Here was the scenario: I have an 80 GB SATA hard drive. I have Windows XP installed on it. Now my idea was to keep my current hard disk configuration unchanged and install a flavour of Linux on an external drive (which is generally a USB interface). With this intention I bought a 160 GB Western Digital Passport USB drive (an excellent drive I must say). I decided to install latest version of fedora FEDORA CORE 9. When I plug in my external disk the resultant device identities are:
/dev/sda -------> 80 GB SATA
/dev/sdb -------> 160 GB WESTERN DIGITAL PASSPORT
1. Now I started out the installation of fedora, choose "linux expert" by typing in at the boot prompt when you boot from fedora CD. But I just followed the normal install routine
2. Did a fresh install, and selected my Western digital drive for installation. Then I did a custom partition of the drive. For every partition I also gave the drive on which to partition i.e /dev/sdb
3. Now I selected the External drive to install GRUB.
4. The installation went perfect and everything was done. Then I did a reboot and through the fedora CD went into the rescue mode by typing "linux rescue" at boot prompt.
5. Select No for Network service when ask and skip the next dialogue box that comes up, you will now be taken up to the shell promp sh.3.2#
6. In my case my boot partition was /dev/sdb1 and root partition was /dev/sdb2. Enter the following set of commands:
mount /dev/sdb2 /mnt/source
mount /dev/sdb1 /mnt/source/boot
Remember to execute boot commands in that order. The chroot is to use paths relative to the root directory.
7. Now we will create the initrd image to include modules for USB so that we can boot from our external drive. For this enter the following command:
mkinitrd --with-usb --preload ehci-hcd --preload usb-storage --preload scsi_mod --preload sd_mod
The last part of the command is the kernel version. Substitute for the kernel version that you are installing.
8. This with create an initrd image by the name "initrd_usb.gz"
Now you have to replace the intird-
9. Now enter the following set of commands:
exit -------> this will exit the chroot
exit --------> to reboot
10. Enter in the bios on reboot and make you boot drive to point to External Drive, in my case Western Digital passport from the First boot device options. Make Sure first that your BIOS supports booting from external drives. Now my PC was bought in 2005 so you have a benchmark as to your BIOS will boot from the USB drive or not.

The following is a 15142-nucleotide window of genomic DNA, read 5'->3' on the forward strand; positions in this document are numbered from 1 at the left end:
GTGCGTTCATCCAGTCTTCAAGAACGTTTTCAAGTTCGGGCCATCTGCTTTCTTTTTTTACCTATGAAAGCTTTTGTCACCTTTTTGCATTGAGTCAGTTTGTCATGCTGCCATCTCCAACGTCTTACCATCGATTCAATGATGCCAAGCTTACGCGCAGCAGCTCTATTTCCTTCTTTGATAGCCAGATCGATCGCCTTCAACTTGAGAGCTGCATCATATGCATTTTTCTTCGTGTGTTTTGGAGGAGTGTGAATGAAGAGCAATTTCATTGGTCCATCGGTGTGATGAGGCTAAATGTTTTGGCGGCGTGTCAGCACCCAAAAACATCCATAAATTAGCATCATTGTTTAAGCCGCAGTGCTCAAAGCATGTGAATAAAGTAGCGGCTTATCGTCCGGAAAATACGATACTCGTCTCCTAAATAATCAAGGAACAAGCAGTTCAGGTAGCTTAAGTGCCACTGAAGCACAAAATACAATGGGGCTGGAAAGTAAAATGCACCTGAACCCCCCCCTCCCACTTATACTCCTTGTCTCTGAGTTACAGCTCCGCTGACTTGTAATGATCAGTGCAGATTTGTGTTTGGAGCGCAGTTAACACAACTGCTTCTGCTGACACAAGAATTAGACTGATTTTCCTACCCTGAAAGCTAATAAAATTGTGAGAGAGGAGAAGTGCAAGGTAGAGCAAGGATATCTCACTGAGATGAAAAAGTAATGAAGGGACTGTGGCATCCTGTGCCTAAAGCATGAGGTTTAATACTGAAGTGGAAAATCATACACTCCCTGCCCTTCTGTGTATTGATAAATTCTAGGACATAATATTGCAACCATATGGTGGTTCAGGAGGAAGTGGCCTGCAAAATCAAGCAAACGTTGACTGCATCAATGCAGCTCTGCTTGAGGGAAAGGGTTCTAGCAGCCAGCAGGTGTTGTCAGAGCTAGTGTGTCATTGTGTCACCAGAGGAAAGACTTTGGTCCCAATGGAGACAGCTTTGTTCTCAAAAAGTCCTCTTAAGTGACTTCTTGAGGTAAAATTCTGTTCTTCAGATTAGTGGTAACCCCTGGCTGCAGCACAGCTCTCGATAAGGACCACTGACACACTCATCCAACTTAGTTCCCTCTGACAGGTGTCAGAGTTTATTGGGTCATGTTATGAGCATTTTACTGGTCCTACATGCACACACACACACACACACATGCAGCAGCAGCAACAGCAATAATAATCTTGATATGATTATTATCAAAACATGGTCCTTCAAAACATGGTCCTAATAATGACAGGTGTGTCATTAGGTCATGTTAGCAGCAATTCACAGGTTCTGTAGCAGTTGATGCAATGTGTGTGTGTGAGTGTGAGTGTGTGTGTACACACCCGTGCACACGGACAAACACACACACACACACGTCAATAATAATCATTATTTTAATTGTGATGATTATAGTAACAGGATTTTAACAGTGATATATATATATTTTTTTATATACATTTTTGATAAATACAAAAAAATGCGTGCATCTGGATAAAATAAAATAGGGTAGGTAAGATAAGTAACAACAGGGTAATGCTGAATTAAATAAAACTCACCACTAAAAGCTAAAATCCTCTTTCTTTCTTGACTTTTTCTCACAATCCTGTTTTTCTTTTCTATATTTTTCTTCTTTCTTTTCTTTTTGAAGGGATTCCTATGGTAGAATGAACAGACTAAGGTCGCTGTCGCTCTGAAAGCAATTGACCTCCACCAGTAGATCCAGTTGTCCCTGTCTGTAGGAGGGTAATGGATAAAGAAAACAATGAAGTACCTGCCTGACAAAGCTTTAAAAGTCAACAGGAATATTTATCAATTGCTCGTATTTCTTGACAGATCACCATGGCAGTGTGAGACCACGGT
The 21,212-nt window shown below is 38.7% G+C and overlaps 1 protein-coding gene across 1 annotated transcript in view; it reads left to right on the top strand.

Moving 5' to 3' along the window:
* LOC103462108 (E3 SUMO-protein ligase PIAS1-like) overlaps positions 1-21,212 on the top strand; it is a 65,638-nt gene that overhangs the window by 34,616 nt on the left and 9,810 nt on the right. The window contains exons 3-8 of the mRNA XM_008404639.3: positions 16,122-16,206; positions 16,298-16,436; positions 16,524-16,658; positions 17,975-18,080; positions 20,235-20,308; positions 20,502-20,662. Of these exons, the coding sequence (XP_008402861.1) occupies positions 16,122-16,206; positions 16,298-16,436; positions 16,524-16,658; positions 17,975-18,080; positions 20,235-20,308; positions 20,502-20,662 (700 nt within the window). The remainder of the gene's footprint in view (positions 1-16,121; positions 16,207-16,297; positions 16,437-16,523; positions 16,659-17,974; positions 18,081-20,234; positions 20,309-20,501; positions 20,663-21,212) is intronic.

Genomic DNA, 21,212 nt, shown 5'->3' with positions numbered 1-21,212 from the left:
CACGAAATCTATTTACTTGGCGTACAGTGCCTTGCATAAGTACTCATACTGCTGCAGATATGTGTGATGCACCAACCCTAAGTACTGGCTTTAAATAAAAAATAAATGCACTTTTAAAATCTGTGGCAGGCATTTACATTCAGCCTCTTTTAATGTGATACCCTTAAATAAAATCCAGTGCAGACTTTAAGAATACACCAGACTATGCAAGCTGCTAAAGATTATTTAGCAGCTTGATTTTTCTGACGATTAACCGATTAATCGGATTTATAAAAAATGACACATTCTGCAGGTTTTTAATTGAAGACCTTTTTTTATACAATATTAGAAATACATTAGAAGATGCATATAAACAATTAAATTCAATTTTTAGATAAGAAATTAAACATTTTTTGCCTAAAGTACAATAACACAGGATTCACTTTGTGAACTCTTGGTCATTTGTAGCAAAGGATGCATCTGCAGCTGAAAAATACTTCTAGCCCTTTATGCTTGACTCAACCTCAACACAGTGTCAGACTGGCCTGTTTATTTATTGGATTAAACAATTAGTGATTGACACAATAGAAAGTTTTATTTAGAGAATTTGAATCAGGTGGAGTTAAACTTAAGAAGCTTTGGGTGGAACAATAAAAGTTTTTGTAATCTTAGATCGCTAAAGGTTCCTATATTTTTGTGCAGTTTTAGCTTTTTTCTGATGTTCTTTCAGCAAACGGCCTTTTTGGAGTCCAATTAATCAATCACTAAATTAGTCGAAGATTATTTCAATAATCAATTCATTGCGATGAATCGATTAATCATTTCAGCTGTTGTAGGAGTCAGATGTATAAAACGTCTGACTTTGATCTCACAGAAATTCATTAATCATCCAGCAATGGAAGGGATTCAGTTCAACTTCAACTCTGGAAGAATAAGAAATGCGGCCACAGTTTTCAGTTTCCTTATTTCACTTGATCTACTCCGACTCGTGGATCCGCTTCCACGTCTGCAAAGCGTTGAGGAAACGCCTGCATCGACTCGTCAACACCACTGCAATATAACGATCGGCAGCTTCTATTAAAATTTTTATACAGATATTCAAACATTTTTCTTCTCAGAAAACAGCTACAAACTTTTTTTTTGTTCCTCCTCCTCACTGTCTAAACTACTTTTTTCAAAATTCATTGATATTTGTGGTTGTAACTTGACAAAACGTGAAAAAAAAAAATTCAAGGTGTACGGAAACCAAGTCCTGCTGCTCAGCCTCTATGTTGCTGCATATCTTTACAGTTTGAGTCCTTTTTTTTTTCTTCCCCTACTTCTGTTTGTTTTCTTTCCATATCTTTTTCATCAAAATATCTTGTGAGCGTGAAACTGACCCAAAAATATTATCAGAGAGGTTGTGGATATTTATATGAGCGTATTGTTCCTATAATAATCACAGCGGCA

------------- THE ABOVE PROCEDURE IS THE STANDARD WHICH ONE HAS TO FOLLOW ALWAYS ----------------
But I followed the above procedure in 2 scenarios.
1. Initially, in my first attempt, I also had fedora installed on the internal SATA disk. And I followed the above procedure to intsall FEDORA 9 on my WD drive but the booting stopped after diplaying GRUB at startup and nothing happend not even the stage 1. Then using an UBUNTU LIVE CD fiesty fawn I did a "grub-install /dev/sdb". And now I was fucked because I had tinkered the GRUB on my internal hard disk. I wasn't able to boot into windows also. This is a common occurrence to almost any individual that tinkers with GRUB. But there is nothing to worry here if you have Windows 98 CD. Just boot from it and at the command prompt use the command:
This will fix remove GRUB from your mbr and you will atleast boot into your windows partition.
But this was only a part of the story. Now if I boot up using USB I would get to GRUB STAGE 1.5 and Error 17 would come up and bump, nothing happend.
2. Then I again installed FEDORA 9.Though this time I didn't have GRUB Installed in my internal drive. I followed the install procedure and installed grub from the UBUNTU LIVE CD FIESTY FAWN, by typing "grub" to get into the grub command line
grub> root (hd1,0)
grub> setup (hd1)
Voila!! I had set up grub on my external drive explicitly.
Did a reboot and bingo I got to the stage where I got the splash screen displaying boot options, but when I selected fedora it again gave me Error 17: unknown file system type 0x7 Press an key to continue.......... and on key press it again return to menu.
I edited the menu option by pressing "e" and changed the root (hd1,0) to root (hd0,0) pressed enter and then "b" to boot with selected option and then HURRRRRRRRRRAHHHHHHHHHHH, my 4 days of hand banging into every blog concerning GRUB finally paid of. From here one can figure out that when you boot from a disk which has GRUB on it, GRUB assumes that the drive is hd0 though when you install it can see multiple drives and gives it some other number i.e hd1 or hd2 etc. Thus when you boot up remember to change it to hd0 as it did at the grub command edit feature. To make this permanent, boot into the drive and changed the grub.conf entry and you're done.
Fellas this has been an exhausting exercise and I had been working for close to 35+ hours on getting my drive to boot up. I am now adept at handling any of your queries in this regard. Feel free to comment and/or query. I will be more than happy to every problem of yours.
And lastly, thanks to all the linux community forums, its members and other netizens whose little pieces of information I have gathered to get things to work. But I must admit that there was no single place where I could get all of it. So clubbed everything together here, for every individual to refer to. I hope this helps, and apologies for any typos. I have rechecked all commands here. They have been practically implemented in process and so they work 100%.